NICKY THOMAS – DON’T TOUCH ME / COMMON PEOPLE REGGAE

Jogibs - Common people reggae

A: Nicky Thomas – Don’t touch me

B: Jogibs – Common people reggae

 

Although Joe Gibbs was more of a hitmaker than a careermaker, several singers surely did benefit from a lengthy relationship with the producer. Dennis Brown and Cecil ‘Nicky’ Thomas certainly did, as both artists managed to record a slew of hits under Gibbs’ wings. What the pair also have in common, is that they often used other people’s songs and forged them in their own strong mould. Like everything in reggae, most of these originals remained uncredited when they were released in their reggae form (or, if they were ‘credited’, it often just read ‘adopted‘) and that makes it all the more fun to trace a song back to its roots. Being a fan of all kinds of music, I usually really enjoy these little trips into different musical areas. And, rest assured, that wasn’t any different with this Nicky Thomas release.

To these ears the organ heavy instrumental cut to Nicky’s biggest hit ‘Love of the common people’ is played by the Hippy Boys, who recorded more and more for Joe Gibbs at the turn of the decade. I’m wondering which version they took as a template, since there are numerous versions of ‘Love of the common people’ out there. I bet you a dollar it wasn’t the original, though. Released in 1967, penned by John Hurley and Ronnie Wilkins and sung by a quartet who called themselves The Four Preps, this blueprint is a clean, well behaved, violin laden and sweet harmonied protest song that somewhat fails to match with the lyrics. The melody and the lyrics are golden, though, and that may be the exact reason why country superstar Waylon Jennings also chose to record the track in 1967. His version is a bit rougher around the edges and adds a playful piano and horns section to the instrumentarium. As country and soul are akin, it may come as no surprise that a soul/funk band picked up on it as well. Although they will forever be remembered for their anthemic Amen, brother (from which the Amen break was sampled), The Winstons deserve a bit more credit for their ‘Love..’ version as well. The violins from the original take re-appear, as does the sweetness, but the backing sure is rough enough, what with the funky drumming and hard hitting bass. My guess is it’s this version that inspired Nicky Thomas, as both versions couple the same poppy approach with a rough backing. As you can hear, ‘Common People reggae‘ is rough and tough all over. And despite the slightly corny lead, I love how you can almost hear the organ player punch in the keys, making this a genuine skinhead reggae monstertune. As this was never re-issued, to my knowledge at least, it’s also an obscurity.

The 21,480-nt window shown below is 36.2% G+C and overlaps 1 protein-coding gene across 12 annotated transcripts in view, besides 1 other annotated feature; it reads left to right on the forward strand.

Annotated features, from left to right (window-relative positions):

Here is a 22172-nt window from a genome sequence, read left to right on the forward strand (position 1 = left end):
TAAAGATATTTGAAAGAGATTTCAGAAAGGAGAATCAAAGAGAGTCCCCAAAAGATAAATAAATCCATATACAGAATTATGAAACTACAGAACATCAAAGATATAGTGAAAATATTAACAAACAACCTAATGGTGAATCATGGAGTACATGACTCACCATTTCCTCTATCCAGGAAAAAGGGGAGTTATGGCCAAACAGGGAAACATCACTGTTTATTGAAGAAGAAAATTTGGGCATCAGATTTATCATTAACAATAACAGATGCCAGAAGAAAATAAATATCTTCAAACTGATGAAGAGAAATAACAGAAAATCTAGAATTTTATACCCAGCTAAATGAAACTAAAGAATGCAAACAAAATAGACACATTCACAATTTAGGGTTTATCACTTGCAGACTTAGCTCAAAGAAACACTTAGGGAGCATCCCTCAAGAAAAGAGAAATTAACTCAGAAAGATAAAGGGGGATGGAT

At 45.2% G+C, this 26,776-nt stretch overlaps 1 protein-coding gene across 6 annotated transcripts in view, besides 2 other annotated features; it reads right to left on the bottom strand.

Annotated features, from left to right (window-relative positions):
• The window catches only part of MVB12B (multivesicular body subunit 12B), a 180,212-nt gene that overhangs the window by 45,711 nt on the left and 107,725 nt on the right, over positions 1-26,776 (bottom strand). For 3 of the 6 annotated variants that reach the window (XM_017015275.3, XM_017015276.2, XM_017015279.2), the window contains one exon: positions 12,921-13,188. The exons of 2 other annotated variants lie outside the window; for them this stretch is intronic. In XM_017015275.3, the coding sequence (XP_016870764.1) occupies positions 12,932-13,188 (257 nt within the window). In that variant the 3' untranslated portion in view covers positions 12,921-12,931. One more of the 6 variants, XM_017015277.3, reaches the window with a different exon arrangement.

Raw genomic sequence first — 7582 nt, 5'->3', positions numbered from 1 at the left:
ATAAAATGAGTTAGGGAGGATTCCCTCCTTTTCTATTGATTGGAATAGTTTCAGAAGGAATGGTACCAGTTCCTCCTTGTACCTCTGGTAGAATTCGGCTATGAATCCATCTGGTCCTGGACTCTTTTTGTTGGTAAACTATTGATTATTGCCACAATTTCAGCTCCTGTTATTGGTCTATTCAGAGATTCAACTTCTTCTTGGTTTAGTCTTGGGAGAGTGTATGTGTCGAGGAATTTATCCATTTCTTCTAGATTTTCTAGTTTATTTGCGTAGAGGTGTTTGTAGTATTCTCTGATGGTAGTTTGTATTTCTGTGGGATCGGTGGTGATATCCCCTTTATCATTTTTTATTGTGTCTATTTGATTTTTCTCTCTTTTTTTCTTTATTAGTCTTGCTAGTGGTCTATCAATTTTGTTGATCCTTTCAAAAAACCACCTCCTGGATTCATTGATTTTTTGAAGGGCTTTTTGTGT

All the more so, because most releases of ‘Don’t touch me’ were issued on the Joe Gibbs Record Globe label and had a different track on the b-side (Lonely Feeling, a cover of the Guess Who.) The other difference between the JoGib and Record Globe release is that the latter actually bears a credit on the label. An incorrect one, but a credit nonetheless. It doesn’t really matter in this case either, since it’s almost certain Nicky Thomas had Bettye Swann on his mind when he recorded this fine piece of reggae. He follows the lead she laid down on her impeccable 1968 Capitol Records release almost to the core, but he does so on a much heavier backing track, indicating that this track was made for the homebase. That’s pretty much what Bettye did with her version too. Not only did she add a new backing, she also altered the song’s vocal theme and by doing so, she steered it away from the wailing country it originally was: the 1966 released Jeannie Seely song that was written by Hank Cochran.


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Label: Jogib (Ja)
Release date: 1970
Matrix: JG 1980-2 / DYNA JG NYRS 1682 -1
Riddim: Don’t touch me / Love of the common people

(originally posted on 03-01-12)

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